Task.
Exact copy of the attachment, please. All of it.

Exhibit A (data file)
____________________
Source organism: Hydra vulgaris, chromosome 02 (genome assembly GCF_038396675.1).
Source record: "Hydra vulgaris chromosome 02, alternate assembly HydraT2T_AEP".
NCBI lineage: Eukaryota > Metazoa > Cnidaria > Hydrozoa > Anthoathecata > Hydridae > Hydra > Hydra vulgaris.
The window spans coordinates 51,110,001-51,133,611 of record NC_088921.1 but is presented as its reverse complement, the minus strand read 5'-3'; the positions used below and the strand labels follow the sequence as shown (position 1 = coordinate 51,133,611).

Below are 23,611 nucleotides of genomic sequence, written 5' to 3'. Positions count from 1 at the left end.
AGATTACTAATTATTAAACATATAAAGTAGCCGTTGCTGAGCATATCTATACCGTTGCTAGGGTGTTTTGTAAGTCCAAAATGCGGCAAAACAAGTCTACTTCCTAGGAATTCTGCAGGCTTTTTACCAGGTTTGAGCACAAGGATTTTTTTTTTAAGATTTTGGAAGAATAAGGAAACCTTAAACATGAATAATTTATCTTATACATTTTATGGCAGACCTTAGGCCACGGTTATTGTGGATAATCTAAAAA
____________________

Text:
Source organism: Hydra vulgaris, chromosome 02 (genome assembly GCF_038396675.1).
Source record: "Hydra vulgaris chromosome 02, alternate assembly HydraT2T_AEP".
NCBI lineage: Eukaryota > Metazoa > Cnidaria > Hydrozoa > Anthoathecata > Hydridae > Hydra > Hydra vulgaris.
The window spans coordinates 51,110,001-51,133,611 of record NC_088921.1 but is presented as its reverse complement, the minus strand read 5'-3'; the positions used below and the strand labels follow the sequence as shown (position 1 = coordinate 51,133,611).

Below are 23,611 nucleotides of genomic sequence, written 5' to 3'. Positions count from 1 at the left end.
AGATTACTAATTATTAAACATATAAAGTAGCCGTTGCTGAGCATATCTATACCGTTGCTAGGGTGTTTTGTAAGTCCAAAATGCGGCAAAACAAGTCTACTTCCTAGGAATTCTGCAGGCTTTTTACCAGGTTTGAGCACAAGGATTTTTTTTTTAAGATTTTGGAAGAATAAGGAAACCTTAAACATGAATAATTTATCTTATACATTTTATGGCAGACCTTAGGCCACGGTTATTGTGGATAATCTAAAAA